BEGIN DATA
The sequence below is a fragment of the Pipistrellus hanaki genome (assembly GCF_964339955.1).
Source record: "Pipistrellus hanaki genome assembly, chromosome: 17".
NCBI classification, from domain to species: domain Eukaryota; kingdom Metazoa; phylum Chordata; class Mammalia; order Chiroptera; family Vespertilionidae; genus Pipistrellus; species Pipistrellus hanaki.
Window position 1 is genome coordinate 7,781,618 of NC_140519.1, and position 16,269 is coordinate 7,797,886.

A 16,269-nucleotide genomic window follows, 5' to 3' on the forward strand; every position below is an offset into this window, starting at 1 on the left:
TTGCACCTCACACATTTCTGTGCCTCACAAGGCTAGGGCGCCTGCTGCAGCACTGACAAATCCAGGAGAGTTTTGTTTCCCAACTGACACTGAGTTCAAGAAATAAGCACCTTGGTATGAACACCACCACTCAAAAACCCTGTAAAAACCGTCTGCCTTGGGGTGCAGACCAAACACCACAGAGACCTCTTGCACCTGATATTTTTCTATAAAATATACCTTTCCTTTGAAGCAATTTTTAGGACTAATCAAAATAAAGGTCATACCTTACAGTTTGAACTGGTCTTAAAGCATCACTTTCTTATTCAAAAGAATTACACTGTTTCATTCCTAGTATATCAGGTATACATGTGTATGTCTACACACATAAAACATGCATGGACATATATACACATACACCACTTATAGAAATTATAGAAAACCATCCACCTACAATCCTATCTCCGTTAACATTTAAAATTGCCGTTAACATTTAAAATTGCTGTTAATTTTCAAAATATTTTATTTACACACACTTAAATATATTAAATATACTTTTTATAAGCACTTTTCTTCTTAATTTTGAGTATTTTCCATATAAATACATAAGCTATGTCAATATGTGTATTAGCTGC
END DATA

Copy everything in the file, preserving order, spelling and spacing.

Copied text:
The sequence below is a fragment of the Pipistrellus hanaki genome (assembly GCF_964339955.1).
Source record: "Pipistrellus hanaki genome assembly, chromosome: 17".
NCBI classification, from domain to species: domain Eukaryota; kingdom Metazoa; phylum Chordata; class Mammalia; order Chiroptera; family Vespertilionidae; genus Pipistrellus; species Pipistrellus hanaki.
Window position 1 is genome coordinate 7,781,618 of NC_140519.1, and position 16,269 is coordinate 7,797,886.

A 16,269-nucleotide genomic window follows, 5' to 3' on the forward strand; every position below is an offset into this window, starting at 1 on the left:
TTGCACCTCACACATTTCTGTGCCTCACAAGGCTAGGGCGCCTGCTGCAGCACTGACAAATCCAGGAGAGTTTTGTTTCCCAACTGACACTGAGTTCAAGAAATAAGCACCTTGGTATGAACACCACCACTCAAAAACCCTGTAAAAACCGTCTGCCTTGGGGTGCAGACCAAACACCACAGAGACCTCTTGCACCTGATATTTTTCTATAAAATATACCTTTCCTTTGAAGCAATTTTTAGGACTAATCAAAATAAAGGTCATACCTTACAGTTTGAACTGGTCTTAAAGCATCACTTTCTTATTCAAAAGAATTACACTGTTTCATTCCTAGTATATCAGGTATACATGTGTATGTCTACACACATAAAACATGCATGGACATATATACACATACACCACTTATAGAAATTATAGAAAACCATCCACCTACAATCCTATCTCCGTTAACATTTAAAATTGCCGTTAACATTTAAAATTGCTGTTAATTTTCAAAATATTTTATTTACACACACTTAAATATATTAAATATACTTTTTATAAGCACTTTTCTTCTTAATTTTGAGTATTTTCCATATAAATACATAAGCTATGTCAATATGTGTATTAGCTGC